NOTE: this is collected from some sites I can no longer find, so I can not take credit for this.
Longtime Mac users know that you can type characters with diacritical marks— for example, â, é, ì, ü, and ñ—by first typing the diacritic (which usually requires the use of the Option key) and then typing the letter. For example, to get ä, you press Option-U (to get the umlaut, or diaeresis) and then press A.
If you can’t remember all those key combos, you could use Mac OS X’s Keyboard Viewer to figure out which ones do what. But it can be a hassle to summon and then hide the Keyboard Viewer whenever you want a special character. Or you could try PopChar X (4.0/5.0; macworld.com/4659), the utility that lets you choose special characters from a drop-down menu; however, it’s probably overkill for most users.
An easier way is built right into Snow Leopard (Mac OS X 10.6). Launch System Preferences, open the Language & Text pane, and then open the Input Sources tab. In the list of input methods on the left, scroll down and enable U.S. International – PC. To make it easier to switch to this input method, choose Show Input Menu In Menu Bar.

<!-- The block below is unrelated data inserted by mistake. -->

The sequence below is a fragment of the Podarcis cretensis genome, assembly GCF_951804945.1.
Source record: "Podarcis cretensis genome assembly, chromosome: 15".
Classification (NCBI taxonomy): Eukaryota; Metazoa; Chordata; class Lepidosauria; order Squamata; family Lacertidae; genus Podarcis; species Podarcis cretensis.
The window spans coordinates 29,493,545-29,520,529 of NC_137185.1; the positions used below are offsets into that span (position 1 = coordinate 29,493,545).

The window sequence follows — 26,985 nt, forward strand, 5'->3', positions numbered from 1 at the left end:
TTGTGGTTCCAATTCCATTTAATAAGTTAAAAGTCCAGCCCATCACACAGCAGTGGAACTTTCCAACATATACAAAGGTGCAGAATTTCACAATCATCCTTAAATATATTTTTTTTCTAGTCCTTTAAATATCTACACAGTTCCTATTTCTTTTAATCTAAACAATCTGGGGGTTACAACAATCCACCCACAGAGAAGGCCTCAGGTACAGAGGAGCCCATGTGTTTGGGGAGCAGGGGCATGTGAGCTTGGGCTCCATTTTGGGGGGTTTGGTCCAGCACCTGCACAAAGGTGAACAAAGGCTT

That done, when you want to insert a character with a diacritic, choose U.S. International – PC from the Input menu on the menu bar and then create the character by typing a standard punctuation character followed by the letter:
- To Get an Acute Accent (´) Type ’ (apostrophe) plus the letter; for example, ’e gives you é.
- To Get an Accent Grave (`) Type ’ (accent grave, or backtick) plus the letter; for example, ’o gives you ò.
- To Get an Umlaut, or a diaeresis (¨) Type "(quotation mark) plus the letter; for example, "u gives you ü.
- To Get a Caret (ˆ) Type ^ plus the letter; for example, ^a gives you â.
- To Get a Tilde (˜) Type ~ plus the letter; for example, ~n gives you ñ.
To type a stand-alone diacritic followed by a vowel without creating a character with a diacritic on top of it, follow the diacritic with a space; that will disable the automatic replacement.